- Living with the bad guys!

- Two main localization techniques:
- Range – based localization (more accurate)
- Measurement of absolute point to point distance estimate (or angle)

- Range – based localization (more accurate)
- Range – free localization (no special hardware)

- Time of Flight (e.g. Cricket)
- Angle of Arrival (e.g. APS)

- Hop Count (e.g. DV-Hop)
- Region Inclusion (e.g. APIT)

Anchor Node

d

Sensor Node

Anchor Node

Sensor Node

Anchor Node

Anchor Node

- Cricket
- Time of Flight (Time difference of Arrival)
- Using RF and Ultrasonic Waves
- Utilizes the difference in propagation speeds

- Time of Flight (Time difference of Arrival)
- Pure RF – based system not used! (Why?)
- Difference between the receipt of first bit of RF and ultrasound signals
- Distance = Speed * Time
- For constant speeds, greater the distance, longer the signal takes

Signal 1: T seconds

Signal 2: >T seconds

TRF TUS

- WhereTRF is the time at which the RF signal is received
- TUS is the time at which the Ultrasonic signal is received
- Δ =TRF – TUS ; is the time difference
- Speed * Time = Distance

- Remove direct path & force radio transmission to employ multipath
- Exploit difference in propagation speeds

RF Signal reaches sensor node, nearby adversary hears it

True Ultrasonic signal on its way

Sends ultrasonic signal

Adversary

- Make the signal to pass through another medium
- Speed gets affected and hence the distance estimate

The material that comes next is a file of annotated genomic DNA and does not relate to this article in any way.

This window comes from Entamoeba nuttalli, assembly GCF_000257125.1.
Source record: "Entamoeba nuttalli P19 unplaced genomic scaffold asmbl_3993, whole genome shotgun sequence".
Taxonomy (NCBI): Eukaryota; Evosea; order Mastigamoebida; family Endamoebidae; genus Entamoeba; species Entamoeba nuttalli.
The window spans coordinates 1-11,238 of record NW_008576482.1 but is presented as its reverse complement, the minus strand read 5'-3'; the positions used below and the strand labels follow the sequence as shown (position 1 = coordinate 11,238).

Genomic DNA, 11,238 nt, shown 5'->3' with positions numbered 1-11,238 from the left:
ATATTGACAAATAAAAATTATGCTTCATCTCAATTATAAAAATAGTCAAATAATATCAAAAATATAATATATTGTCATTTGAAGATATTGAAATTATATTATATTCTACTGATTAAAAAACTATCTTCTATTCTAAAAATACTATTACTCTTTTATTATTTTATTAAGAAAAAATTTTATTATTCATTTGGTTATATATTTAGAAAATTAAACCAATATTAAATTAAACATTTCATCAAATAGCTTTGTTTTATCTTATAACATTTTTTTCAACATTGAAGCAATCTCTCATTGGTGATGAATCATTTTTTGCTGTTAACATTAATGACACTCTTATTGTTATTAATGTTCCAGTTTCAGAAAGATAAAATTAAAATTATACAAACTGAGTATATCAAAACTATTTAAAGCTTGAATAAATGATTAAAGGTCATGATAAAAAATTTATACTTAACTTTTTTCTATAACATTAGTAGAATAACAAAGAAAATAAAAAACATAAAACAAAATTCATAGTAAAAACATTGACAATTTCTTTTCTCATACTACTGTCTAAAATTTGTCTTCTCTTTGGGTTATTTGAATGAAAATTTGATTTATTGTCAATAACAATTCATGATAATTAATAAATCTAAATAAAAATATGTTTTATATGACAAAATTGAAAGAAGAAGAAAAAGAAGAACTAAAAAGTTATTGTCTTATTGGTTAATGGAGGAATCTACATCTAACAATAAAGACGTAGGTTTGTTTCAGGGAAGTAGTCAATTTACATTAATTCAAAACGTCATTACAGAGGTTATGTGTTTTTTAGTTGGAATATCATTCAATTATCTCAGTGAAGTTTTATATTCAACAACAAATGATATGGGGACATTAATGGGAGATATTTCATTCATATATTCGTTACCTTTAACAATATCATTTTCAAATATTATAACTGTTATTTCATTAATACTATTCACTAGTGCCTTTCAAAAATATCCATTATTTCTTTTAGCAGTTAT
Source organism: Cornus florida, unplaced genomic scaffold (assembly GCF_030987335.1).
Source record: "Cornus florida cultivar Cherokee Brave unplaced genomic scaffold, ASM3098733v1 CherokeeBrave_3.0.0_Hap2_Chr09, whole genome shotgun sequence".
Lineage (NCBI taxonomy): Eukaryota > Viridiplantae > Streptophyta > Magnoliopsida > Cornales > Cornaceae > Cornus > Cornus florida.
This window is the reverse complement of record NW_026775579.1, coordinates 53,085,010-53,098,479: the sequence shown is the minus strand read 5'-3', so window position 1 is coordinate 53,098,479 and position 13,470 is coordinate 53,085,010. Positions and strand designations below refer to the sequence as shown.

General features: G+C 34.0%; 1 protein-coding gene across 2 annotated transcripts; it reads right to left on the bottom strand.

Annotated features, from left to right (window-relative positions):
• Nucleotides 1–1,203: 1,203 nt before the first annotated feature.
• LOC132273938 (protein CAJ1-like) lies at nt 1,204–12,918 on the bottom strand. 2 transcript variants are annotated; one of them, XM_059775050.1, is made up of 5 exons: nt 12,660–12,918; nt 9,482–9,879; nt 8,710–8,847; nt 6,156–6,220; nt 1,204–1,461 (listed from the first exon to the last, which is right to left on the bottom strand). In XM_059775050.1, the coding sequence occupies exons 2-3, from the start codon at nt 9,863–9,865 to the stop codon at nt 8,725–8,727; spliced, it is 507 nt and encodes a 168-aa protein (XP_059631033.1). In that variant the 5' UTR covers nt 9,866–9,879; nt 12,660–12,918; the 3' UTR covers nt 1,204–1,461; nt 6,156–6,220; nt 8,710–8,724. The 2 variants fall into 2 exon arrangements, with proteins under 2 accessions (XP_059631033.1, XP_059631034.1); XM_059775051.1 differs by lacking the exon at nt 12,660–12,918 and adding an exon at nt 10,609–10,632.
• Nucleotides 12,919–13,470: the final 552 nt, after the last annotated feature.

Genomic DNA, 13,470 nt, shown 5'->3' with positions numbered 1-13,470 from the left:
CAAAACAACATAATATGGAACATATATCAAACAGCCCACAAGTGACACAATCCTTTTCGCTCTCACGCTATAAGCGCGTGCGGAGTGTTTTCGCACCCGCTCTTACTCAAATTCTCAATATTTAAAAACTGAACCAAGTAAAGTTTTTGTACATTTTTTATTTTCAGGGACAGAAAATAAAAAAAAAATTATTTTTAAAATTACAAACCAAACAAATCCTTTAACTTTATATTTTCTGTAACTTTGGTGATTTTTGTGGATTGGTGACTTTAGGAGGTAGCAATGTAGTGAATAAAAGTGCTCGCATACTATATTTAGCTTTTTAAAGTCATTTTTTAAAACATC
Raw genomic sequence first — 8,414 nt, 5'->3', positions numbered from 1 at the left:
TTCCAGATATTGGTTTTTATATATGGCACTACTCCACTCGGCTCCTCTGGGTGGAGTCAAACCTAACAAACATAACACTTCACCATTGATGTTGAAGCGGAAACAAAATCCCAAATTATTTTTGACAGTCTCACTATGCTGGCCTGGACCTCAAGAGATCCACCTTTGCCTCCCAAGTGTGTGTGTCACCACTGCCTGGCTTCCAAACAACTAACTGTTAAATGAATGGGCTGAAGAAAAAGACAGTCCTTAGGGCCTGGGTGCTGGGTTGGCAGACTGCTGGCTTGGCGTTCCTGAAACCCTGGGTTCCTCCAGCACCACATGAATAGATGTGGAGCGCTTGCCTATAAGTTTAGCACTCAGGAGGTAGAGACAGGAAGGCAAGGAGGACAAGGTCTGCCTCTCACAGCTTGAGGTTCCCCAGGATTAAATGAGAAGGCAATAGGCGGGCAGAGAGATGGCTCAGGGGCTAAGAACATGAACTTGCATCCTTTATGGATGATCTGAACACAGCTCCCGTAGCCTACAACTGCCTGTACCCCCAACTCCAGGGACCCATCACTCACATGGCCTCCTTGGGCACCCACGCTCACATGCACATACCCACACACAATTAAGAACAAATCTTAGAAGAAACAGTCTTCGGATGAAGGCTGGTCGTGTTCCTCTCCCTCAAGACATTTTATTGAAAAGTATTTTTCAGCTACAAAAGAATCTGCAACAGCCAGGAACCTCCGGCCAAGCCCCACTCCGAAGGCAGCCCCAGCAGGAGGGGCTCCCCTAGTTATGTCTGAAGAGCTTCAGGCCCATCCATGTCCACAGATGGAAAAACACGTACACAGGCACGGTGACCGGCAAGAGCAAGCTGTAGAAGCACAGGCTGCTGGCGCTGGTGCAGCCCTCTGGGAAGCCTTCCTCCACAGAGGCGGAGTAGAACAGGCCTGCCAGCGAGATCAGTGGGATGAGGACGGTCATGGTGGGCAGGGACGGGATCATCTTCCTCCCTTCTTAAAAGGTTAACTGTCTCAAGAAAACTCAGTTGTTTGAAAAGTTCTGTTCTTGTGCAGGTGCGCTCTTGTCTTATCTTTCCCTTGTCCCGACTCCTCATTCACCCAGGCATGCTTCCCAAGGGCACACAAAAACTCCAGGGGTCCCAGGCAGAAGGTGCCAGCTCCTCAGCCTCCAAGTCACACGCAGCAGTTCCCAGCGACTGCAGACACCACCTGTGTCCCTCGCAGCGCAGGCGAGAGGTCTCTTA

Signal

Sensor node

Another medium

- Ad Hoc Positioning System (APS)
- Uses Angle of Arrival
- Use of directional antennas

Reflective Object

- Use of reflective objects to change the signal arrival angle
- Remove direct path & force radio transmission to employ multipath

Signal

Angle of arrival changes

Reflective Object

- DV – Hop
- Three stages –
- Calculate distance in hops to anchor nodes (using beacons)
- An anchor node calculates distance to other anchor nodes
- Correction (average per hop distance) is calculated for each anchor node and deployed to the nodes
i ≠ j – for all anchor nodes j

- Three stages –

- Example

- Vary hop count:
- Wormhole
- Jamming
- Varying the radio range

- Vary the per-hop distance

Wormhole and Jamming

- APIT (Approximate Point-in-Triangulation Test)
- Uses area-based (Region Inclusion) estimation
- Environment divided into triangular regions
- PIT test narrows the location of the node
- Calculated the Center of Gravity of the narrowed region